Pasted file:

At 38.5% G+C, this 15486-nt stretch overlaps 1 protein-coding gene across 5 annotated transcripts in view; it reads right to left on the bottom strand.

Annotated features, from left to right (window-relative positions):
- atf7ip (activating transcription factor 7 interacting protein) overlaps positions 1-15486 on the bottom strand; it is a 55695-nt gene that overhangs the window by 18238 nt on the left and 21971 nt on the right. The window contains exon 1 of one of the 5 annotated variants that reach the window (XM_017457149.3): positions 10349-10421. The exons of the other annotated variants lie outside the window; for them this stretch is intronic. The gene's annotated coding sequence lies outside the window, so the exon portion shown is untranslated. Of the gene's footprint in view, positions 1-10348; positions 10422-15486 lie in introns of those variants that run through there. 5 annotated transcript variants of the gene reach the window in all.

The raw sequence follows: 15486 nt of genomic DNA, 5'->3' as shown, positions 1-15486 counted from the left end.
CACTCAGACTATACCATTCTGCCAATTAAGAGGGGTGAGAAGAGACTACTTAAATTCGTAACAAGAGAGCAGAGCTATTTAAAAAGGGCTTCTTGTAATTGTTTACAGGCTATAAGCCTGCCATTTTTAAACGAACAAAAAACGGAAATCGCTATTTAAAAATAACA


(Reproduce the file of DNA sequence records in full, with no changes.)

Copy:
At 38.5% G+C, this 15486-nt stretch overlaps 1 protein-coding gene across 5 annotated transcripts in view; it reads right to left on the bottom strand.

Annotated features, from left to right (window-relative positions):
- atf7ip (activating transcription factor 7 interacting protein) overlaps positions 1-15486 on the bottom strand; it is a 55695-nt gene that overhangs the window by 18238 nt on the left and 21971 nt on the right. The window contains exon 1 of one of the 5 annotated variants that reach the window (XM_017457149.3): positions 10349-10421. The exons of the other annotated variants lie outside the window; for them this stretch is intronic. The gene's annotated coding sequence lies outside the window, so the exon portion shown is untranslated. Of the gene's footprint in view, positions 1-10348; positions 10422-15486 lie in introns of those variants that run through there. 5 annotated transcript variants of the gene reach the window in all.

The raw sequence follows: 15486 nt of genomic DNA, 5'->3' as shown, positions 1-15486 counted from the left end.
CACTCAGACTATACCATTCTGCCAATTAAGAGGGGTGAGAAGAGACTACTTAAATTCGTAACAAGAGAGCAGAGCTATTTAAAAAGGGCTTCTTGTAATTGTTTACAGGCTATAAGCCTGCCATTTTTAAACGAACAAAAAACGGAAATCGCTATTTAAAAATAACA